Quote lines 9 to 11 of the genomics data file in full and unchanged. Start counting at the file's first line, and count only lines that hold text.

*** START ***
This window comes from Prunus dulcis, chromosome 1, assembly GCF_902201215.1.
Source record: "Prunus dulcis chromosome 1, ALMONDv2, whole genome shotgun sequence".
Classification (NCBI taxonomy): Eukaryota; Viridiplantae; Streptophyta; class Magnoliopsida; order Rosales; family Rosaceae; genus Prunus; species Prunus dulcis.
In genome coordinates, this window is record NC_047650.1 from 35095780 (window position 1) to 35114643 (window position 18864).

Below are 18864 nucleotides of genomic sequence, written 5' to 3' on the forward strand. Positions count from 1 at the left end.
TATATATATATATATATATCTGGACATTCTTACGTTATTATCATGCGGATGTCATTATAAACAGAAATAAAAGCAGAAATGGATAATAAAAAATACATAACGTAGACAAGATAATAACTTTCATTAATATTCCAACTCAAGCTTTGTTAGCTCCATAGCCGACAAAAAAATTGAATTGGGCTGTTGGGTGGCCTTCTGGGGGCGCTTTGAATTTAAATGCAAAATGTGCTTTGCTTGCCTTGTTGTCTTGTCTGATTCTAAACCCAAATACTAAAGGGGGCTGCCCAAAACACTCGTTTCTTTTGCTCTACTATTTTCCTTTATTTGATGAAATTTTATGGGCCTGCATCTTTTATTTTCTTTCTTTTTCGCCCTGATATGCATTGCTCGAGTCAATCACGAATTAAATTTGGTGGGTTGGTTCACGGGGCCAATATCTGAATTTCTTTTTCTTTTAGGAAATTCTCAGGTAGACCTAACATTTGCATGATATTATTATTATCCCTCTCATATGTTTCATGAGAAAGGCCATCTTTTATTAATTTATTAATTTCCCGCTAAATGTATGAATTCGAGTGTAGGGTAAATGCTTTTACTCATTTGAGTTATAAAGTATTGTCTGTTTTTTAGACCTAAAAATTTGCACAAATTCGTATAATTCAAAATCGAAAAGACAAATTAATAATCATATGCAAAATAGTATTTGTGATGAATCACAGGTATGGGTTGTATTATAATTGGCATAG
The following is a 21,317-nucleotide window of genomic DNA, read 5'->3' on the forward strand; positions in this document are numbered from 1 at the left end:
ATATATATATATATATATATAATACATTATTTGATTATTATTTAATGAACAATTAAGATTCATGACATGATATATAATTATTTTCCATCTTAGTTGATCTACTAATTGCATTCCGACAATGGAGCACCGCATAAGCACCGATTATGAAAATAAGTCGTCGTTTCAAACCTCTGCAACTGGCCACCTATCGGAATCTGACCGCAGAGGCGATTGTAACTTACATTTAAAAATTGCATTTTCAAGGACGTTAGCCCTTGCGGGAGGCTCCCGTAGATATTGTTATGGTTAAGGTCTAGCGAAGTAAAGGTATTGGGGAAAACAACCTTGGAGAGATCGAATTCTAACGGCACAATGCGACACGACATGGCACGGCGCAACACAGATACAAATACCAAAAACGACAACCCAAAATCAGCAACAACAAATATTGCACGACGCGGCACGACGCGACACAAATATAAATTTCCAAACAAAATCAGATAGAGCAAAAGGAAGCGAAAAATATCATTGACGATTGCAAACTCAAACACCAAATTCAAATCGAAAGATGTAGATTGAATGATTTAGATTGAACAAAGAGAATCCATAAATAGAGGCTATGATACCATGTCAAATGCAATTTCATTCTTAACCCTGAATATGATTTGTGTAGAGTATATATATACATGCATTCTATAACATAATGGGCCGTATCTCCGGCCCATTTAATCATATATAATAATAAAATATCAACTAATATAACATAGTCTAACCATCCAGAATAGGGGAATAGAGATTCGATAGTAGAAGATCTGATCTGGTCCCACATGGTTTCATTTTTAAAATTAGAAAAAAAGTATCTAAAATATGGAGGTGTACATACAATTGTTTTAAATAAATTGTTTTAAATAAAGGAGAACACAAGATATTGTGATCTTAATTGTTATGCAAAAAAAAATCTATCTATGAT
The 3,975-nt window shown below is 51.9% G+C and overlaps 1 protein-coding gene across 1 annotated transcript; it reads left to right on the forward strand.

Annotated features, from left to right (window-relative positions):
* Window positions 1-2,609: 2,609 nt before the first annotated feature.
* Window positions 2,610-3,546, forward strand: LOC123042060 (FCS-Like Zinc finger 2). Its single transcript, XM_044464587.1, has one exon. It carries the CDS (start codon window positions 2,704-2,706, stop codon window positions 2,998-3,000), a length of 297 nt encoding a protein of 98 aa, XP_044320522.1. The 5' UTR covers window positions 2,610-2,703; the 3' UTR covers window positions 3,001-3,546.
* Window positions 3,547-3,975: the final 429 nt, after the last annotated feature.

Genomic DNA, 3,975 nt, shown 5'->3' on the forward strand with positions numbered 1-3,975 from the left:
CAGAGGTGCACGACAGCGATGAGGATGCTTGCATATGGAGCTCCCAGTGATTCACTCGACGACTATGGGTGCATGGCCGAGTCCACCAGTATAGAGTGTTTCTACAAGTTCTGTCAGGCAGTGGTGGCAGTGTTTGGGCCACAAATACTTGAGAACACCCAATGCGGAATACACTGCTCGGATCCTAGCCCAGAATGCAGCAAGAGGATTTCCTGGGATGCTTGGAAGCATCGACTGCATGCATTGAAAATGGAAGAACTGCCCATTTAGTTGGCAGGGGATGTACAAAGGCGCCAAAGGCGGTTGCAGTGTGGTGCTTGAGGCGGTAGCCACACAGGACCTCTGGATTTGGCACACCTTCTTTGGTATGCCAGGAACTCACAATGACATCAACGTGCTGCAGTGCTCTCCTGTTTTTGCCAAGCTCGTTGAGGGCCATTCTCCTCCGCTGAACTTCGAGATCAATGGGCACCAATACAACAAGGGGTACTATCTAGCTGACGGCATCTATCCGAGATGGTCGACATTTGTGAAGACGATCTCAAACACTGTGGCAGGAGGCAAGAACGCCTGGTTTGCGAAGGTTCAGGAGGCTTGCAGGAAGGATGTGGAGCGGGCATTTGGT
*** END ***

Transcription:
The 3,975-nt window shown below is 51.9% G+C and overlaps 1 protein-coding gene across 1 annotated transcript; it reads left to right on the forward strand.

Annotated features, from left to right (window-relative positions):
* Window positions 1-2,609: 2,609 nt before the first annotated feature.